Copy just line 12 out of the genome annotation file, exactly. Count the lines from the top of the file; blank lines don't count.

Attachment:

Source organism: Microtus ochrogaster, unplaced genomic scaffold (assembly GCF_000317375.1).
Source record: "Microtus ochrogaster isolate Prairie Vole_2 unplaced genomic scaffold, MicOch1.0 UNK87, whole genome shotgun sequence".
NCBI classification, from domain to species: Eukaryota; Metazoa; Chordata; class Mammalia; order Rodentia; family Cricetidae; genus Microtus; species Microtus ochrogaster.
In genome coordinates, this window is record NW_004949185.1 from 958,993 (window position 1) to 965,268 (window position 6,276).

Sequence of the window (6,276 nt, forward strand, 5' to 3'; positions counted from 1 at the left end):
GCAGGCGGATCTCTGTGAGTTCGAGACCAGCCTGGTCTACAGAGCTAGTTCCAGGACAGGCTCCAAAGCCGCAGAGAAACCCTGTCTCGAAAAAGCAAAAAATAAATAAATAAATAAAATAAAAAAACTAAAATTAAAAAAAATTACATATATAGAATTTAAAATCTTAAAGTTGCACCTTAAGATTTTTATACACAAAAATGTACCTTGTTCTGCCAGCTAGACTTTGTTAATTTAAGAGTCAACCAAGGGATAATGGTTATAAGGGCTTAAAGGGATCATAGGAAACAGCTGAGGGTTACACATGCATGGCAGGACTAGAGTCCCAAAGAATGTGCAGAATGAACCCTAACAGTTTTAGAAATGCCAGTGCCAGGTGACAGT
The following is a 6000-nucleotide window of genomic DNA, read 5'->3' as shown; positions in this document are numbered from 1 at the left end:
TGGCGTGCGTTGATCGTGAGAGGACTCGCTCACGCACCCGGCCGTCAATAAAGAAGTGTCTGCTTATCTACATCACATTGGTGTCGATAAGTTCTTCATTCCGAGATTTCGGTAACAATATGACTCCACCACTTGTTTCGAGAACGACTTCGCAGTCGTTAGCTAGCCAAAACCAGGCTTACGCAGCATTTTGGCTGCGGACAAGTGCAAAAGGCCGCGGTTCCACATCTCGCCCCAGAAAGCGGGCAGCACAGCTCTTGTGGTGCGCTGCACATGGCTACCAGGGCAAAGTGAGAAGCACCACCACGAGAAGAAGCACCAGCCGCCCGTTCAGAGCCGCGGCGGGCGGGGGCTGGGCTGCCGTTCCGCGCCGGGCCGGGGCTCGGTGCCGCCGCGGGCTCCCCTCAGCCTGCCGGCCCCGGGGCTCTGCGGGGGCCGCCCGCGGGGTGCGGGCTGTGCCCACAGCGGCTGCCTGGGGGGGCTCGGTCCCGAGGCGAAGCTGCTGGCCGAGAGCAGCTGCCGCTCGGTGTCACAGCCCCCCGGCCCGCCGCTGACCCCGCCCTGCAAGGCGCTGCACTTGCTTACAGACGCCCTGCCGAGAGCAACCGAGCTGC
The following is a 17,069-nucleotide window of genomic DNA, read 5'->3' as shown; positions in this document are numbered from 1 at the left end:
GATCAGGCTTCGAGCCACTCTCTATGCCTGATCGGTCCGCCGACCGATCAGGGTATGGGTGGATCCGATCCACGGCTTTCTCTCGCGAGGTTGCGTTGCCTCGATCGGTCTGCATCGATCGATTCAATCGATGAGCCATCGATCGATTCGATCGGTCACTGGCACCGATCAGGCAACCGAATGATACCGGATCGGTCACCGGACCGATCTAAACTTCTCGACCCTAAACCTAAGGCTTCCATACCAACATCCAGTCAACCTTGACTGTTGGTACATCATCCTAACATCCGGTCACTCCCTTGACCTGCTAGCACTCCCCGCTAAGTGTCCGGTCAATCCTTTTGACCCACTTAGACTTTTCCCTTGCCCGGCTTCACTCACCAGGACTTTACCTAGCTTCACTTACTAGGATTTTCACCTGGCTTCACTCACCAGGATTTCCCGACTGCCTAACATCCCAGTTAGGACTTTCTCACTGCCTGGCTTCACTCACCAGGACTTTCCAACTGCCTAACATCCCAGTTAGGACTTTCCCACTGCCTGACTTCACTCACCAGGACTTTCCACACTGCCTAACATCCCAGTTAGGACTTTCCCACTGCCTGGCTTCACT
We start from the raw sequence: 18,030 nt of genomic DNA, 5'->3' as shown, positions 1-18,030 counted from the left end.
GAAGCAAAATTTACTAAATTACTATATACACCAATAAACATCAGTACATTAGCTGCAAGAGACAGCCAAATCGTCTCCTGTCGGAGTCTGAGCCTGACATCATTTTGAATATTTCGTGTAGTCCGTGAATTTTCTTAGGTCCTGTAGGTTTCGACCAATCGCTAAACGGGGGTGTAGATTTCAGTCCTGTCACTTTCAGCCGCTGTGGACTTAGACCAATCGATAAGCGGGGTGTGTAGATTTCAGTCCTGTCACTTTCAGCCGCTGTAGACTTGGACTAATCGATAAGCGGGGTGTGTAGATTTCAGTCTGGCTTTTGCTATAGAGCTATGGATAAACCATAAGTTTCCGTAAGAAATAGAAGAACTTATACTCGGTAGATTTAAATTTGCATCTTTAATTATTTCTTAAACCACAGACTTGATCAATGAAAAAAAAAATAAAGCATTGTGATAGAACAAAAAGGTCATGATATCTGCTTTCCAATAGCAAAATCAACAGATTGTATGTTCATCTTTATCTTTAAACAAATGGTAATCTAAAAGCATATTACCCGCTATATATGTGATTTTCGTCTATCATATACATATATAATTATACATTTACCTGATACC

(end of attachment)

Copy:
GAAGCAAAATTTACTAAATTACTATATACACCAATAAACATCAGTACATTAGCTGCAAGAGACAGCCAAATCGTCTCCTGTCGGAGTCTGAGCCTGACATCATTTTGAATATTTCGTGTAGTCCGTGAATTTTCTTAGGTCCTGTAGGTTTCGACCAATCGCTAAACGGGGGTGTAGATTTCAGTCCTGTCACTTTCAGCCGCTGTGGACTTAGACCAATCGATAAGCGGGGTGTGTAGATTTCAGTCCTGTCACTTTCAGCCGCTGTAGACTTGGACTAATCGATAAGCGGGGTGTGTAGATTTCAGTCTGGCTTTTGCTATAGAGCTATGGATAAACCATAAGTTTCCGTAAGAAATAGAAGAACTTATACTCGGTAGATTTAAATTTGCATCTTTAATTATTTCTTAAACCACAGACTTGATCAATGAAAAAAAAAATAAAGCATTGTGATAGAACAAAAAGGTCATGATATCTGCTTTCCAATAGCAAAATCAACAGATTGTATGTTCATCTTTATCTTTAAACAAATGGTAATCTAAAAGCATATTACCCGCTATATATGTGATTTTCGTCTATCATATACATATATAATTATACATTTACCTGATACC